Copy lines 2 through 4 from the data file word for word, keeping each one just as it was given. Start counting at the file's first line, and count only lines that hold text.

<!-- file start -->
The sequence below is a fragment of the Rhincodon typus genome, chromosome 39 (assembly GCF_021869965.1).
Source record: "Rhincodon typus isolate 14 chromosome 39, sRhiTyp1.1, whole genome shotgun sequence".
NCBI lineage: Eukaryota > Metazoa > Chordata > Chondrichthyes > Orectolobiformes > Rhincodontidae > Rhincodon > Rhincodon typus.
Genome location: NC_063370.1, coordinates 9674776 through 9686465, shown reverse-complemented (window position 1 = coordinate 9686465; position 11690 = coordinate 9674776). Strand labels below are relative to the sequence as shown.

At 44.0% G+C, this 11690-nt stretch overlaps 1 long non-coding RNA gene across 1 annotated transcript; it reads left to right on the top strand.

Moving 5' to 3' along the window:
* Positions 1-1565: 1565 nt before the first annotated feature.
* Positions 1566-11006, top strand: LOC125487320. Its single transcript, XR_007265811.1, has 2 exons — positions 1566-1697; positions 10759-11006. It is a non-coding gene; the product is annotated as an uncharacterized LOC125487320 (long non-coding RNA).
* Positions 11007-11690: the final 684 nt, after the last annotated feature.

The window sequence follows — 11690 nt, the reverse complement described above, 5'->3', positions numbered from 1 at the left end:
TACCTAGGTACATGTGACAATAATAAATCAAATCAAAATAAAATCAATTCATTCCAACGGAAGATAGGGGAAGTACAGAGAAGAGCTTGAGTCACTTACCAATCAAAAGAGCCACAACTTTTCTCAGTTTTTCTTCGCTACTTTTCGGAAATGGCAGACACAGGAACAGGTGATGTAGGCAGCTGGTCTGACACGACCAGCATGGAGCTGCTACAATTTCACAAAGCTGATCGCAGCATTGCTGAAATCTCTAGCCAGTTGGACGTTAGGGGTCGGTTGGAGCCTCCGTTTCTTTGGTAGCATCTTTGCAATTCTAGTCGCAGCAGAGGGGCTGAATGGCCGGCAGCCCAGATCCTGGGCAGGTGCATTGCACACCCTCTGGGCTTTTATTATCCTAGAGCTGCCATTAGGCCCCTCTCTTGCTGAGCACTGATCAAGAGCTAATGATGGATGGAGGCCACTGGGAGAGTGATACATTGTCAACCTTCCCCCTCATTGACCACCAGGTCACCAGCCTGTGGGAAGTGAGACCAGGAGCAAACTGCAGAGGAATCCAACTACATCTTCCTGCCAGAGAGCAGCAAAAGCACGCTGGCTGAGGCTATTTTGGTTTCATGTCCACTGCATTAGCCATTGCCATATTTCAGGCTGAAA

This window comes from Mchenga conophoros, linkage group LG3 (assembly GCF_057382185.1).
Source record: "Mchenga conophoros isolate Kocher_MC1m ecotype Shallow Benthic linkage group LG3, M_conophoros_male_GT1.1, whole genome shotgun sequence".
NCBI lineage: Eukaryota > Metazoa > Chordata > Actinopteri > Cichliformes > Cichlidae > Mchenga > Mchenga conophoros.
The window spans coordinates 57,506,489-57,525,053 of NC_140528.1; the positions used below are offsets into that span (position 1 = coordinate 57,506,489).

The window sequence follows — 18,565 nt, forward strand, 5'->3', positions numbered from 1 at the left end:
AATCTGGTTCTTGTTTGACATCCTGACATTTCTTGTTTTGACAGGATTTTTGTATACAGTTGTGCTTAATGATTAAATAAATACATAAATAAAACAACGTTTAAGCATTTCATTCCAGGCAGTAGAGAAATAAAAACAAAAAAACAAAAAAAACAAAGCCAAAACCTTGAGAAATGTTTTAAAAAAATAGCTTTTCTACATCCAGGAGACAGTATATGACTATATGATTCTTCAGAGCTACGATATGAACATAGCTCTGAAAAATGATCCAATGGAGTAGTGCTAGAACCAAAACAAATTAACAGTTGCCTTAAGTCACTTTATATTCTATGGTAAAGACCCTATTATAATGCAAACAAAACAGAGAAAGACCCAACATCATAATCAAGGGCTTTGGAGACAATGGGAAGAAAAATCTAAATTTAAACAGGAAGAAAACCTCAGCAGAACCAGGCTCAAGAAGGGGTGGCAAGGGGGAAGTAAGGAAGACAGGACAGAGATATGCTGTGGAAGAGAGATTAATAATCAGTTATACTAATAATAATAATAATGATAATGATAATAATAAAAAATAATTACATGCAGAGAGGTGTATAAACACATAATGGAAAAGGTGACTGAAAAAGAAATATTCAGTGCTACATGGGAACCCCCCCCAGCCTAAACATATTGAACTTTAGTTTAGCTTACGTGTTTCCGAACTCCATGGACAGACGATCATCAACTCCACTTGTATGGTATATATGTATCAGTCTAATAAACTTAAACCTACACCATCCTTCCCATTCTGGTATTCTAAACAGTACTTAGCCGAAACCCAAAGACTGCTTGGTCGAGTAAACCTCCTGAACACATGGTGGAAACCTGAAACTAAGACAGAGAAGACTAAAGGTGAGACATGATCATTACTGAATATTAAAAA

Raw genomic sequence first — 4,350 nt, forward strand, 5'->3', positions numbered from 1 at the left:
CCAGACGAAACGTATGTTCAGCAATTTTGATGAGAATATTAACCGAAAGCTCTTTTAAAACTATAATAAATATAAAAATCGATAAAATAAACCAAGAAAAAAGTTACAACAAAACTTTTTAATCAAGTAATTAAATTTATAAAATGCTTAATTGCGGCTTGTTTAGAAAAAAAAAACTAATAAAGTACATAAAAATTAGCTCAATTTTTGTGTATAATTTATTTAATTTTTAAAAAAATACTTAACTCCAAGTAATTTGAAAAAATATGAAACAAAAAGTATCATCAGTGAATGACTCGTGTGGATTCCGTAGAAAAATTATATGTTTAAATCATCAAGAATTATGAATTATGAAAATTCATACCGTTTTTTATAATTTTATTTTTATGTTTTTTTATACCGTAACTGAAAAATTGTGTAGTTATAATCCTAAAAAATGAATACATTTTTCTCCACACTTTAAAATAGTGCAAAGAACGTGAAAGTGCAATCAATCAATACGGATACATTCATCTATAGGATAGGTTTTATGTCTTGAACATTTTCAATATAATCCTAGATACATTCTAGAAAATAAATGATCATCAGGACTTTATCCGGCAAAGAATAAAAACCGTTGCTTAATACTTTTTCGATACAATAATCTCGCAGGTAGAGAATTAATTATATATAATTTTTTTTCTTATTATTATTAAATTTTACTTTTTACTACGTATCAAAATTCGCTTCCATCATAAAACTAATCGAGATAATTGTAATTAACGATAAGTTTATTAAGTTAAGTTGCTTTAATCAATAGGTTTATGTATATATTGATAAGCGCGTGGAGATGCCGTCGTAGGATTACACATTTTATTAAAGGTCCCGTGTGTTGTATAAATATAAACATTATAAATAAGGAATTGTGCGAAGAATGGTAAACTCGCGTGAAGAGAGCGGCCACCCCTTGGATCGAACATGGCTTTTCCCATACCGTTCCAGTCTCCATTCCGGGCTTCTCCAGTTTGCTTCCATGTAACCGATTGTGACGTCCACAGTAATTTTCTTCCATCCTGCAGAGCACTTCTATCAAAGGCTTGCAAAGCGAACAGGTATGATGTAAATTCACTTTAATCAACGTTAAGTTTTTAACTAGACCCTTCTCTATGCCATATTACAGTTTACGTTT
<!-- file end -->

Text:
Source record: "Rhincodon typus isolate 14 chromosome 39, sRhiTyp1.1, whole genome shotgun sequence".
NCBI lineage: Eukaryota > Metazoa > Chordata > Chondrichthyes > Orectolobiformes > Rhincodontidae > Rhincodon > Rhincodon typus.
Genome location: NC_063370.1, coordinates 9674776 through 9686465, shown reverse-complemented (window position 1 = coordinate 9686465; position 11690 = coordinate 9674776). Strand labels below are relative to the sequence as shown.